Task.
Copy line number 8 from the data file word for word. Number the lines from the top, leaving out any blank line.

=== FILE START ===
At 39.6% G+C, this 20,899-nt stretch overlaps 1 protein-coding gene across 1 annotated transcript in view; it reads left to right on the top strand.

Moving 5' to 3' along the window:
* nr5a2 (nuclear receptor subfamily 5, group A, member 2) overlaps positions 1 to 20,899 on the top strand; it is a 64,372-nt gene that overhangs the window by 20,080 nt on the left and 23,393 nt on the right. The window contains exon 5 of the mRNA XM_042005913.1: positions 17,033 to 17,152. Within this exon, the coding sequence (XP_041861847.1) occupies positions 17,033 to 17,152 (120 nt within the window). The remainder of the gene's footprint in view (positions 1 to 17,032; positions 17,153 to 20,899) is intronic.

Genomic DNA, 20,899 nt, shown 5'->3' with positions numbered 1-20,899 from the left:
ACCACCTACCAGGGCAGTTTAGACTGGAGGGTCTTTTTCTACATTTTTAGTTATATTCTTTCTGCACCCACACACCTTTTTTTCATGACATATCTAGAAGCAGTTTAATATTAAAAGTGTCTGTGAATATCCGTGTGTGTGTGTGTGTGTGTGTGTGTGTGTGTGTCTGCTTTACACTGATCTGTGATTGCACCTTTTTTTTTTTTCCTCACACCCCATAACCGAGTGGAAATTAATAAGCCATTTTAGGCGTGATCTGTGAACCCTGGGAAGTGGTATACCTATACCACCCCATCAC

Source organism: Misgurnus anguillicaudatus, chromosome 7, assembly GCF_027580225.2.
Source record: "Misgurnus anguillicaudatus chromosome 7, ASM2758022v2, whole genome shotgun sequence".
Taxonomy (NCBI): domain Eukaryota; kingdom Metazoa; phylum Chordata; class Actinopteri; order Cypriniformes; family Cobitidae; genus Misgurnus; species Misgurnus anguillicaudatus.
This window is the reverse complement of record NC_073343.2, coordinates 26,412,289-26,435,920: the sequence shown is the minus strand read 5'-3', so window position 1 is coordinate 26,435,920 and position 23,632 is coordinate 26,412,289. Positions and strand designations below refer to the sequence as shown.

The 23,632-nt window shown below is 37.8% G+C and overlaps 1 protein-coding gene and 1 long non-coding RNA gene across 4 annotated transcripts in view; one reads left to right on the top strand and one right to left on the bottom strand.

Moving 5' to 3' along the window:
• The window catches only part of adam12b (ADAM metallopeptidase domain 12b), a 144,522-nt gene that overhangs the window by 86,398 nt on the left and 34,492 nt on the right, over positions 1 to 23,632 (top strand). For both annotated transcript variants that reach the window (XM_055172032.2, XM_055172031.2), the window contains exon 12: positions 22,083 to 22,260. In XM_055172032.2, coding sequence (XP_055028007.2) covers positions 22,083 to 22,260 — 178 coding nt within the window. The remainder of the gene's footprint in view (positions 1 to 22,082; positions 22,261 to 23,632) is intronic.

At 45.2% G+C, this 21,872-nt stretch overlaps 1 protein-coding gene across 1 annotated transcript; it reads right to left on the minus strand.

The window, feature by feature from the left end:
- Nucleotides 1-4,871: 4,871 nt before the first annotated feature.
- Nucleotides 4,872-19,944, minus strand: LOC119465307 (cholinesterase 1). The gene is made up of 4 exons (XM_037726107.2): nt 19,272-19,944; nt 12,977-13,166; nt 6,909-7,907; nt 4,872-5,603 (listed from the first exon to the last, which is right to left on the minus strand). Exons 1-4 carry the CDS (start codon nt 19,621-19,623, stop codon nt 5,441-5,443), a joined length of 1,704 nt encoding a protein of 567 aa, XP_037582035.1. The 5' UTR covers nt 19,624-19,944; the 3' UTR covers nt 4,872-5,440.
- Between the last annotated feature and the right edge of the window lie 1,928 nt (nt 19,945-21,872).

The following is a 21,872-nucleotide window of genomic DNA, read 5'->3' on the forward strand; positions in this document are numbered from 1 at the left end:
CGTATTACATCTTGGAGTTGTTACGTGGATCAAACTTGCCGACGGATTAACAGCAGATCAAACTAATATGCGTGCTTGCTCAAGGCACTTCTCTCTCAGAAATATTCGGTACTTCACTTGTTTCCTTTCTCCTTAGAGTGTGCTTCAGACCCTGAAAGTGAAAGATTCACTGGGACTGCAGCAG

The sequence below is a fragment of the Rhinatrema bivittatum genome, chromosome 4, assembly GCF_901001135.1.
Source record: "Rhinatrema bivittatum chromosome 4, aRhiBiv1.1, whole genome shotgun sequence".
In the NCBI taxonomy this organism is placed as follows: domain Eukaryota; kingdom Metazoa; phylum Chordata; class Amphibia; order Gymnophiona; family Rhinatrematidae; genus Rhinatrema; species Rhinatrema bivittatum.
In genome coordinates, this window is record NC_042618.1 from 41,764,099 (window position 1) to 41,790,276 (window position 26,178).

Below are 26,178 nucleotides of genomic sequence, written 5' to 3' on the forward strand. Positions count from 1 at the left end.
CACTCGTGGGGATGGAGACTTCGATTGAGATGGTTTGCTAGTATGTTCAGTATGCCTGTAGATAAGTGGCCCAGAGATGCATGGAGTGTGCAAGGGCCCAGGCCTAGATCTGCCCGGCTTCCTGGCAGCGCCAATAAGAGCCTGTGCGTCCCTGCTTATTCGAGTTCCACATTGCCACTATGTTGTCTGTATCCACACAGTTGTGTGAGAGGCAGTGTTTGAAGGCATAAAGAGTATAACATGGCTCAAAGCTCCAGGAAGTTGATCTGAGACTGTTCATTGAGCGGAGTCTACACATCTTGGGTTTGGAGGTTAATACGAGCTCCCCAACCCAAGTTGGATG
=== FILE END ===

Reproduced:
Taxonomy (NCBI): domain Eukaryota; kingdom Metazoa; phylum Chordata; class Actinopteri; order Cypriniformes; family Cobitidae; genus Misgurnus; species Misgurnus anguillicaudatus.